Chase Pond: While you did a ton of sound work, at one point, you co-lead Star Wars Jedi Knight: Jedi Outcast. How amazing is it to take on that role on a game which would become a cult favorite towards Star Wars fans alike, having authentic Jedi gameplay and starring a character that we all want to see come back someday?
Kevin Schilder: I won’t lie. It was very exciting when we got the word that we would be working on a Star Wars game. We all wanted to see a new Jedi Knight game made. Having the role of project lead for something so anticipated and high-profile was both exciting and terrifying. What helped me was knowing I could trust the incredible talent of our team.
I recall giving one of our gameplay programmers the task of seeing what he could do to create a prototype of lightsaber combat. When we saw his prototype, we knew there was nothing to worry about. We also had a great working relationship with producers at Lucas Arts who were as invested as we were in making a top-quality Jedi Knight sequel.
Their guidance and input on characters, story and all things Star Wars made the work inspiring. My memory of that experience was a unique moment in time when some incredibly talented and motivated studios and individuals set their personal egos and agendas aside and cooperated to make something amazing to entertain and reward faithful and patient Star Wars fans everywhere.
Chase Pond: What was your favorite part about working on that project?
Kevin Schilder: When I remember the experience of working on Jedi Outcast, what always stands out in my memory is how unique the process of making that game was, primarily in how the entire development team and process worked together. I think the word that defines it best is “Trust”.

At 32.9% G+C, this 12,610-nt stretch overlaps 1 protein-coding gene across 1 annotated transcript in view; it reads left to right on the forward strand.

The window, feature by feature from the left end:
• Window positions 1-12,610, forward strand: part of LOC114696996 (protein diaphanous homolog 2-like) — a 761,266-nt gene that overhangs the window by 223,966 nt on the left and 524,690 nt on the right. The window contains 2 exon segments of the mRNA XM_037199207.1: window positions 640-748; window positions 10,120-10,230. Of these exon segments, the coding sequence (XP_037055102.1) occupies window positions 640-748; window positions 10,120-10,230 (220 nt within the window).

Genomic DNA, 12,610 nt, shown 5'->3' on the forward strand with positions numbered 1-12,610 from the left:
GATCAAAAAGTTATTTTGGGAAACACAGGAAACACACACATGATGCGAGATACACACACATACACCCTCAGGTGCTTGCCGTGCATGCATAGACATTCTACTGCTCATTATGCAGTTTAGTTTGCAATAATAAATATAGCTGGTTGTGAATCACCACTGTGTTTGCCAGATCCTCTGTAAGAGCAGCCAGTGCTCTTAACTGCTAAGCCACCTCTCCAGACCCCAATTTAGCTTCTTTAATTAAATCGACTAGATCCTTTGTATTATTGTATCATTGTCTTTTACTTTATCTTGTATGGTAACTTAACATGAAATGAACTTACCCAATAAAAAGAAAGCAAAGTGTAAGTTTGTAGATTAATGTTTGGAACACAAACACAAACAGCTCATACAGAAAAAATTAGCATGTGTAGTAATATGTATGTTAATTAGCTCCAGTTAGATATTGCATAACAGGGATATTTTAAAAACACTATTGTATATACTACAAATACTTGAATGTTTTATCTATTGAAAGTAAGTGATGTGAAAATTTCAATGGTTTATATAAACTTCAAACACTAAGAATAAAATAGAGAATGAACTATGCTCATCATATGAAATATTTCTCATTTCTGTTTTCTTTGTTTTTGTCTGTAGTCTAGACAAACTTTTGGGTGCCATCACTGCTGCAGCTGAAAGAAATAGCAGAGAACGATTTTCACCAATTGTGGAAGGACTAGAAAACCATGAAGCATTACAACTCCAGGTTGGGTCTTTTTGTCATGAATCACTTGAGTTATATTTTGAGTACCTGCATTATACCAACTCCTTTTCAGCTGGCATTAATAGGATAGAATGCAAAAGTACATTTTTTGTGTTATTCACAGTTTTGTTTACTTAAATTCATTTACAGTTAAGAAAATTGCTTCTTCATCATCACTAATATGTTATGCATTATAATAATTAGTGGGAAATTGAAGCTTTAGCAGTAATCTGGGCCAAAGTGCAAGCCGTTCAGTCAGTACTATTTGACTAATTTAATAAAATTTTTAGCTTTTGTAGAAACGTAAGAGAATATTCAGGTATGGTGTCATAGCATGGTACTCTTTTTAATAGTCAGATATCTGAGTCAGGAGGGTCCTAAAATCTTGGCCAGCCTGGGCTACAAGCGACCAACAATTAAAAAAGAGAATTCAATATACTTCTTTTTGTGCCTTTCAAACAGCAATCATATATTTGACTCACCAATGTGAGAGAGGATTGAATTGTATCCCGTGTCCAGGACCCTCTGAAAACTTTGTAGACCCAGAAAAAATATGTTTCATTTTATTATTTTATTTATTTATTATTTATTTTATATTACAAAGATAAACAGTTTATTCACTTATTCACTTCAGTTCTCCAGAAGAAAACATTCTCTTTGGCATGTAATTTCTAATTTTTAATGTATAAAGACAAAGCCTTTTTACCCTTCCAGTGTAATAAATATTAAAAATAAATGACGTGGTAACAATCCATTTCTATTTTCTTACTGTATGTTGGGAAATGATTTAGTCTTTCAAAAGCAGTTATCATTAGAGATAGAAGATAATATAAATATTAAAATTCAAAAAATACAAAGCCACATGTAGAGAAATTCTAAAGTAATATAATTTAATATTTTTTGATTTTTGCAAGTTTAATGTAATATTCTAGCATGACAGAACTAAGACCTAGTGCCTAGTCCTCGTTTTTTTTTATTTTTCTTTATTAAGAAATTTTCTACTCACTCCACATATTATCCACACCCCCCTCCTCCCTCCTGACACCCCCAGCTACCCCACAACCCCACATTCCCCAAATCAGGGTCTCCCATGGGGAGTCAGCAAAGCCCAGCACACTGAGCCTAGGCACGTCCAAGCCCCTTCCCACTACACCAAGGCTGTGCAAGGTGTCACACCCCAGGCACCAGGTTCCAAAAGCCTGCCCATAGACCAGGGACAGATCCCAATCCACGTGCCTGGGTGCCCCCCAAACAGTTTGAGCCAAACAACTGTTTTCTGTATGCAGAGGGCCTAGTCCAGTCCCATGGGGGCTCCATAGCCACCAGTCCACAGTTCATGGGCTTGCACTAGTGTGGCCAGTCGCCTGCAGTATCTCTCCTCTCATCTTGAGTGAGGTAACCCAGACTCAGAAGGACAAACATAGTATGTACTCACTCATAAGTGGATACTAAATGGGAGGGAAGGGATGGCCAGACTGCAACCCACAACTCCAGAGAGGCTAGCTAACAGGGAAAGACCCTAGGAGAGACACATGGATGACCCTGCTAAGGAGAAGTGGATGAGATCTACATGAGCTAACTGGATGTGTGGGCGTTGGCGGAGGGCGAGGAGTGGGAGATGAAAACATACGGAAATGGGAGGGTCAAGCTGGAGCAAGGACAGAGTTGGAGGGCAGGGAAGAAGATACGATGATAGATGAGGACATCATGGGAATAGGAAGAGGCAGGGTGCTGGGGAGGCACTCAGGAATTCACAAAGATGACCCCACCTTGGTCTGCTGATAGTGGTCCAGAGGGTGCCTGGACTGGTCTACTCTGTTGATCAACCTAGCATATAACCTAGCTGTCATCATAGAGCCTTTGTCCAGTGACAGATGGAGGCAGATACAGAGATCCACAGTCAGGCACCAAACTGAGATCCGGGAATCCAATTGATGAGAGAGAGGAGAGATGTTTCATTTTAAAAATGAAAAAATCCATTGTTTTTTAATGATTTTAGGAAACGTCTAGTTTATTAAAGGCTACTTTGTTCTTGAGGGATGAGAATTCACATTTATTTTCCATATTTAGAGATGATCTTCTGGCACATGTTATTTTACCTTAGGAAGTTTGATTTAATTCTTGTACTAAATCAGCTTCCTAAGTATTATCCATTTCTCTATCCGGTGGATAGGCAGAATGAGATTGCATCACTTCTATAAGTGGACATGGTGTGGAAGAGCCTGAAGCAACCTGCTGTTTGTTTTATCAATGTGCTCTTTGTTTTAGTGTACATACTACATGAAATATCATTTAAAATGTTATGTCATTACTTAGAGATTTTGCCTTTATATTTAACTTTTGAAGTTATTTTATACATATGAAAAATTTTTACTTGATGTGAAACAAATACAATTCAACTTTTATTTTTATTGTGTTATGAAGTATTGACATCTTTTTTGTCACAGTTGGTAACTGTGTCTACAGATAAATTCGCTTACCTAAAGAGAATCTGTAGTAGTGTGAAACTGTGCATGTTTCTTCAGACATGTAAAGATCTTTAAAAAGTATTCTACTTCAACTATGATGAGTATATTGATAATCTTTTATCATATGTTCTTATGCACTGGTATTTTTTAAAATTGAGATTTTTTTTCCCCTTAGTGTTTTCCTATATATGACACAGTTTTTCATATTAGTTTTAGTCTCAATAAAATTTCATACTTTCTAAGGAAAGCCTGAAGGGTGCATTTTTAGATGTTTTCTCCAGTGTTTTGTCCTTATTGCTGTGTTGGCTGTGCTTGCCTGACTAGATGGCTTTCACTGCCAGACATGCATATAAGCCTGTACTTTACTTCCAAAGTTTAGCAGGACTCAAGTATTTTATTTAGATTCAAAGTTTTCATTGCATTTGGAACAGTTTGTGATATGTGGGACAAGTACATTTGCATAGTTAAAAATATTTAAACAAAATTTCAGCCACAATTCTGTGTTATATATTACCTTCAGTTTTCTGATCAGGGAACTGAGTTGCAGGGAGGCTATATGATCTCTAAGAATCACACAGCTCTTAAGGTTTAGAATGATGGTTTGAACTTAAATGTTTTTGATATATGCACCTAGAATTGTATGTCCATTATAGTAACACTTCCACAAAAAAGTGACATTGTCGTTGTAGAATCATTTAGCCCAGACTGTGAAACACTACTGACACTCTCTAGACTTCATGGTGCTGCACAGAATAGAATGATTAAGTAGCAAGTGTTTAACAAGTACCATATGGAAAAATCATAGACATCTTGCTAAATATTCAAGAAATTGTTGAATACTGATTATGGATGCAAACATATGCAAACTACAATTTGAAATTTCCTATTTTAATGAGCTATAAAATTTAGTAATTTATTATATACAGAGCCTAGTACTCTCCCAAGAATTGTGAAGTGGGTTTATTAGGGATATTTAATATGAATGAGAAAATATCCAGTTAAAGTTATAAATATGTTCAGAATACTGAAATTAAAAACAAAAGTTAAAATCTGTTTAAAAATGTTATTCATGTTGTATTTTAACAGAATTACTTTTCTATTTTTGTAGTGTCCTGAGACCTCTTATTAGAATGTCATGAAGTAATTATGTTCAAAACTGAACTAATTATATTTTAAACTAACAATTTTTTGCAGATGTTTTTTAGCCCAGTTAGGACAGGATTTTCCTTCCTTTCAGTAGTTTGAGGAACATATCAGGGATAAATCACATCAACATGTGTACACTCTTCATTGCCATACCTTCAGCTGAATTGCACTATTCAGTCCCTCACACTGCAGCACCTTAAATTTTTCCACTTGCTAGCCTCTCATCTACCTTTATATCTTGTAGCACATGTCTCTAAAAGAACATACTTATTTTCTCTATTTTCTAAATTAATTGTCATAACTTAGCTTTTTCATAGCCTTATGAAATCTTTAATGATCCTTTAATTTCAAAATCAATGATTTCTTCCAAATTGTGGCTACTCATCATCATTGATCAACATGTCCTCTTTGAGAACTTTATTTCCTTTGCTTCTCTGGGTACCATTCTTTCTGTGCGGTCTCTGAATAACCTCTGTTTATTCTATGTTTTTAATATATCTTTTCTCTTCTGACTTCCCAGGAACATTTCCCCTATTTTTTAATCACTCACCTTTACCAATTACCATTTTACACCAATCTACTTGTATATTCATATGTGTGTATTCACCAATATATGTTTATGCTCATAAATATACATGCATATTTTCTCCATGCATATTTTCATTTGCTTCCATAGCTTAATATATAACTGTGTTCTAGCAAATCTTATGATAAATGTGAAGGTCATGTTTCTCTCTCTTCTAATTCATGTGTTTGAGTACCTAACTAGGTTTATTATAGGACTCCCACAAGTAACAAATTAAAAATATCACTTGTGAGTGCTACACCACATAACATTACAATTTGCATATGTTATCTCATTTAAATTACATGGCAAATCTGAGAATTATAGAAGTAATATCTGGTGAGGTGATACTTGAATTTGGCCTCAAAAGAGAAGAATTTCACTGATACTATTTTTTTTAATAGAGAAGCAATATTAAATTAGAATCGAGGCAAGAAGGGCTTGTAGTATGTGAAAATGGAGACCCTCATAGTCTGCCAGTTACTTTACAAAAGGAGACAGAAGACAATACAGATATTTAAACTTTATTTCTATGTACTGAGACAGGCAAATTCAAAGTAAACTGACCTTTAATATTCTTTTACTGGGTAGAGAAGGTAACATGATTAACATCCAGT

The main players of Lucas Arts, Activision and Raven Software seemed to come together with one mind to accomplish the task of creating an amazing Star Wars game. There was a great sense of cooperation from everyone to get things done. This same team spirit seemed to work with the department leads at Raven.
We trusted them to lead their departments and gave them enough freedom to develop memorable things like the lightsaber combat and Jedi powers everyone came to love. We followed the old guideline of making a game we would want to play and it turned out to entertain Star Wars fans as well. It all came together in the most efficiently run project I can recall working on.
Star Wars: Jedi Outcast (2002)
Chase Pond: What was the biggest challenge of being a project lead for that one time?
Kevin Schilder: The biggest challenge turned out to also be the biggest success, in my opinion. I co-led Jedi Outcast with Steve Raffel. He and I always had some different ideas about the most effective ways to approach project design and management. When we were given the opportunity to lead Outcast, we decided to do things our way.